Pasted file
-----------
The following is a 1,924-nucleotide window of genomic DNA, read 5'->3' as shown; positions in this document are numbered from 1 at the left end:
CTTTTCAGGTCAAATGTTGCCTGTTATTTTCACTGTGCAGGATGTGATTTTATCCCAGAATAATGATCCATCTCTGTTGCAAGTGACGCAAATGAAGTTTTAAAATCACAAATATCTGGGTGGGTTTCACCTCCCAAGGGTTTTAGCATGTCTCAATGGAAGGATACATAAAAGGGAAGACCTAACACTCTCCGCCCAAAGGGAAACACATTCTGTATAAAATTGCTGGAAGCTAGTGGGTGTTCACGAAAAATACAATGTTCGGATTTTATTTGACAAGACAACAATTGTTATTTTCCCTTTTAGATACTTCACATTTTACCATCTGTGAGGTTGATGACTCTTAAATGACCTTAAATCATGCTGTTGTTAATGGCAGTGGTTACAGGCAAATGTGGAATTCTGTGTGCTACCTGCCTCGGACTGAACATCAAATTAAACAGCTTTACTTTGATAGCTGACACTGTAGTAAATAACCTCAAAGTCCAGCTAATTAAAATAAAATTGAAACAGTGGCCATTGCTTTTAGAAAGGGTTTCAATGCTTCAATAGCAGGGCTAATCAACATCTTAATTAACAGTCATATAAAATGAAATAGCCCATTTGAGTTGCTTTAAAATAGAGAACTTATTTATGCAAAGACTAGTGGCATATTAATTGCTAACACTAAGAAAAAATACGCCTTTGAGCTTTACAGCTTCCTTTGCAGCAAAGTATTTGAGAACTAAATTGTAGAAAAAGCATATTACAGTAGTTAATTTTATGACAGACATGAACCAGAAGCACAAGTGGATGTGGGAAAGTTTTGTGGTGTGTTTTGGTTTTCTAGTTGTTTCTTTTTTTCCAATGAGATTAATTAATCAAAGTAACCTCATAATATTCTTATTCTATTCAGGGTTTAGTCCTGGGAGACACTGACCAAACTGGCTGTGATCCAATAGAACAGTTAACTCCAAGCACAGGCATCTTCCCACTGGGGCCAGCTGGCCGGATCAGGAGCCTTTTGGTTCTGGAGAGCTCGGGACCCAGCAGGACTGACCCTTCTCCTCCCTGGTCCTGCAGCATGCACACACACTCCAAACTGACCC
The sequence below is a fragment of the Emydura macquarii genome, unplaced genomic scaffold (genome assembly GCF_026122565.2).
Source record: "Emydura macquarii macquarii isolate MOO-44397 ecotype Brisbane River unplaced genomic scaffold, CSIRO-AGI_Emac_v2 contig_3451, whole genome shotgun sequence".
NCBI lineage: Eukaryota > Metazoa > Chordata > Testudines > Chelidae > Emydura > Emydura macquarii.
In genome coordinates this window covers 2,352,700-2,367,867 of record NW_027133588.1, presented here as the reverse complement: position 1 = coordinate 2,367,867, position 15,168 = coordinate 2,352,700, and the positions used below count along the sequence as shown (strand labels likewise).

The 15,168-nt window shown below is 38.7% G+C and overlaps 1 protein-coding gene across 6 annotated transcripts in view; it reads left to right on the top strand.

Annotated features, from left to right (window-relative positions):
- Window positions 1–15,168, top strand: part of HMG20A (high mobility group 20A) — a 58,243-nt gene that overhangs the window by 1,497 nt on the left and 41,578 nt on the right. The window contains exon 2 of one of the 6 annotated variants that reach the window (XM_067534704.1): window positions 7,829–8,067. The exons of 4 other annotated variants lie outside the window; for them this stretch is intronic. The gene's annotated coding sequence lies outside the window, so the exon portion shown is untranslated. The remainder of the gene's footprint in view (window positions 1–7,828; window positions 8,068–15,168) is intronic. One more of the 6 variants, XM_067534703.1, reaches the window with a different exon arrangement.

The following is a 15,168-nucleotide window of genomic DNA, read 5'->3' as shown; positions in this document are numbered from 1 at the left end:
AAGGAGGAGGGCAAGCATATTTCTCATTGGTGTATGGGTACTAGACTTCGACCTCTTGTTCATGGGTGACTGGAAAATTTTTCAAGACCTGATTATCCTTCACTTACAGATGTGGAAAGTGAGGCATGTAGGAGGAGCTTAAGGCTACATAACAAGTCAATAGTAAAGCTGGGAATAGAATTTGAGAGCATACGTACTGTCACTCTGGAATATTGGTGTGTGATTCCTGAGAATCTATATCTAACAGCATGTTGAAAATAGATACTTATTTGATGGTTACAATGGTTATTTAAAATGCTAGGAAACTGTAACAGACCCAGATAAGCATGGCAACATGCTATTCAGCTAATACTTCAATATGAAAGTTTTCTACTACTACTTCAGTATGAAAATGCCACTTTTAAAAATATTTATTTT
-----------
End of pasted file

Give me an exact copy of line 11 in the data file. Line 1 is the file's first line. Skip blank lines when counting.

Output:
AAGGAGGAGGGCAAGCATATTTCTCATTGGTGTATGGGTACTAGACTTCGACCTCTTGTTCATGGGTGACTGGAAAATTTTTCAAGACCTGATTATCCTTCACTTACAGATGTGGAAAGTGAGGCATGTAGGAGGAGCTTAAGGCTACATAACAAGTCAATAGTAAAGCTGGGAATAGAATTTGAGAGCATACGTACTGTCACTCTGGAATATTGGTGTGTGATTCCTGAGAATCTATATCTAACAGCATGTTGAAAATAGATACTTATTTGATGGTTACAATGGTTATTTAAAATGCTAGGAAACTGTAACAGACCCAGATAAGCATGGCAACATGCTATTCAGCTAATACTTCAATATGAAAGTTTTCTACTACTACTTCAGTATGAAAATGCCACTTTTAAAAATATTTATTTT